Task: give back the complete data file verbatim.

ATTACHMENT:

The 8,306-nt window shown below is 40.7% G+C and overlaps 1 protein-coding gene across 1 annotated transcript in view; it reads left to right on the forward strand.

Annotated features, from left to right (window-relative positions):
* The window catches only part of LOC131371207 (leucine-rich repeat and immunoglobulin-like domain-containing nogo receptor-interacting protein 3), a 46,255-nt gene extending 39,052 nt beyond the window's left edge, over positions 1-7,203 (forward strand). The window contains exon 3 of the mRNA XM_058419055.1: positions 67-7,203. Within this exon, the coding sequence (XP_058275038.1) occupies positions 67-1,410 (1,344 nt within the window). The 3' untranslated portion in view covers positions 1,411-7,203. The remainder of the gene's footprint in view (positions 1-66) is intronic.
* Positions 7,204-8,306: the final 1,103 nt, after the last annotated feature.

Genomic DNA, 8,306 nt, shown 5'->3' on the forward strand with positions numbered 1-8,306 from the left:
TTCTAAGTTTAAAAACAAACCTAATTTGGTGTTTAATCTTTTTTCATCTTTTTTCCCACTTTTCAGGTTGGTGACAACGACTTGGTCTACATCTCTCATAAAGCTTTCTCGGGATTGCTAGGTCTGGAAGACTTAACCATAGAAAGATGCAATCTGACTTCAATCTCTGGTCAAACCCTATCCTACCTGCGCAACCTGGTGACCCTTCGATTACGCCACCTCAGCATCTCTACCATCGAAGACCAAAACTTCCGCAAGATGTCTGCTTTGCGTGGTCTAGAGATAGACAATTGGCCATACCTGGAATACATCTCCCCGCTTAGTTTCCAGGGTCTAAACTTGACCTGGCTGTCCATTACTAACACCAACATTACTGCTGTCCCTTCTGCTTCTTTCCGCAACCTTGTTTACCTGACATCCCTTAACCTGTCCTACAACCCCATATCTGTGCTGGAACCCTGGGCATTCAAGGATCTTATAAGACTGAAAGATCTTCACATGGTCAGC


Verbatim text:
The 8,306-nt window shown below is 40.7% G+C and overlaps 1 protein-coding gene across 1 annotated transcript in view; it reads left to right on the forward strand.

Annotated features, from left to right (window-relative positions):
* The window catches only part of LOC131371207 (leucine-rich repeat and immunoglobulin-like domain-containing nogo receptor-interacting protein 3), a 46,255-nt gene extending 39,052 nt beyond the window's left edge, over positions 1-7,203 (forward strand). The window contains exon 3 of the mRNA XM_058419055.1: positions 67-7,203. Within this exon, the coding sequence (XP_058275038.1) occupies positions 67-1,410 (1,344 nt within the window). The 3' untranslated portion in view covers positions 1,411-7,203. The remainder of the gene's footprint in view (positions 1-66) is intronic.
* Positions 7,204-8,306: the final 1,103 nt, after the last annotated feature.

Genomic DNA, 8,306 nt, shown 5'->3' on the forward strand with positions numbered 1-8,306 from the left:
TTCTAAGTTTAAAAACAAACCTAATTTGGTGTTTAATCTTTTTTCATCTTTTTTCCCACTTTTCAGGTTGGTGACAACGACTTGGTCTACATCTCTCATAAAGCTTTCTCGGGATTGCTAGGTCTGGAAGACTTAACCATAGAAAGATGCAATCTGACTTCAATCTCTGGTCAAACCCTATCCTACCTGCGCAACCTGGTGACCCTTCGATTACGCCACCTCAGCATCTCTACCATCGAAGACCAAAACTTCCGCAAGATGTCTGCTTTGCGTGGTCTAGAGATAGACAATTGGCCATACCTGGAATACATCTCCCCGCTTAGTTTCCAGGGTCTAAACTTGACCTGGCTGTCCATTACTAACACCAACATTACTGCTGTCCCTTCTGCTTCTTTCCGCAACCTTGTTTACCTGACATCCCTTAACCTGTCCTACAACCCCATATCTGTGCTGGAACCCTGGGCATTCAAGGATCTTATAAGACTGAAAGATCTTCACATGGTCAGC